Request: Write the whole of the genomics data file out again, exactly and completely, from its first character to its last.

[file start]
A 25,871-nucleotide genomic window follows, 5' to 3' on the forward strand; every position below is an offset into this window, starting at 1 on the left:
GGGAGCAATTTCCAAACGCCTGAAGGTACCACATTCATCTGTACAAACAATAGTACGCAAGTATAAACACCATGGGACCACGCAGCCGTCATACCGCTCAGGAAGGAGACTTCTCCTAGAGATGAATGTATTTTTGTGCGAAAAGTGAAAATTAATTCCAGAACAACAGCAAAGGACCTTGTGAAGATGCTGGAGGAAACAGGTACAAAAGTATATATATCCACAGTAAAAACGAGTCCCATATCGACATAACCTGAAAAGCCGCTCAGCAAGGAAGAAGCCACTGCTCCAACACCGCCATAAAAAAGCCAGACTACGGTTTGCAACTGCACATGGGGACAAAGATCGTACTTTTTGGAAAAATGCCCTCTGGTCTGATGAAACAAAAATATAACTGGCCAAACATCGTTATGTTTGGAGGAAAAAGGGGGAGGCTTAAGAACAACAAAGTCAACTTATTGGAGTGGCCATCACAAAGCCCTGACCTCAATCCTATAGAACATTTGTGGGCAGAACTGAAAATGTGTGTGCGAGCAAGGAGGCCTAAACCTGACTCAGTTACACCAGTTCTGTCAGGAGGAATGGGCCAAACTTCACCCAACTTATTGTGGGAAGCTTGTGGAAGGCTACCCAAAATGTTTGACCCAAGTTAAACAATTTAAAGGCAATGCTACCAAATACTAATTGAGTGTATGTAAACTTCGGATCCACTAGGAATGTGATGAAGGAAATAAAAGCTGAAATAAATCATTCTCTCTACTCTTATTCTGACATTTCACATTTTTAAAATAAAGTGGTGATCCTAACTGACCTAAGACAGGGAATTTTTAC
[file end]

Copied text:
A 25,871-nucleotide genomic window follows, 5' to 3' on the forward strand; every position below is an offset into this window, starting at 1 on the left:
GGGAGCAATTTCCAAACGCCTGAAGGTACCACATTCATCTGTACAAACAATAGTACGCAAGTATAAACACCATGGGACCACGCAGCCGTCATACCGCTCAGGAAGGAGACTTCTCCTAGAGATGAATGTATTTTTGTGCGAAAAGTGAAAATTAATTCCAGAACAACAGCAAAGGACCTTGTGAAGATGCTGGAGGAAACAGGTACAAAAGTATATATATCCACAGTAAAAACGAGTCCCATATCGACATAACCTGAAAAGCCGCTCAGCAAGGAAGAAGCCACTGCTCCAACACCGCCATAAAAAAGCCAGACTACGGTTTGCAACTGCACATGGGGACAAAGATCGTACTTTTTGGAAAAATGCCCTCTGGTCTGATGAAACAAAAATATAACTGGCCAAACATCGTTATGTTTGGAGGAAAAAGGGGGAGGCTTAAGAACAACAAAGTCAACTTATTGGAGTGGCCATCACAAAGCCCTGACCTCAATCCTATAGAACATTTGTGGGCAGAACTGAAAATGTGTGTGCGAGCAAGGAGGCCTAAACCTGACTCAGTTACACCAGTTCTGTCAGGAGGAATGGGCCAAACTTCACCCAACTTATTGTGGGAAGCTTGTGGAAGGCTACCCAAAATGTTTGACCCAAGTTAAACAATTTAAAGGCAATGCTACCAAATACTAATTGAGTGTATGTAAACTTCGGATCCACTAGGAATGTGATGAAGGAAATAAAAGCTGAAATAAATCATTCTCTCTACTCTTATTCTGACATTTCACATTTTTAAAATAAAGTGGTGATCCTAACTGACCTAAGACAGGGAATTTTTAC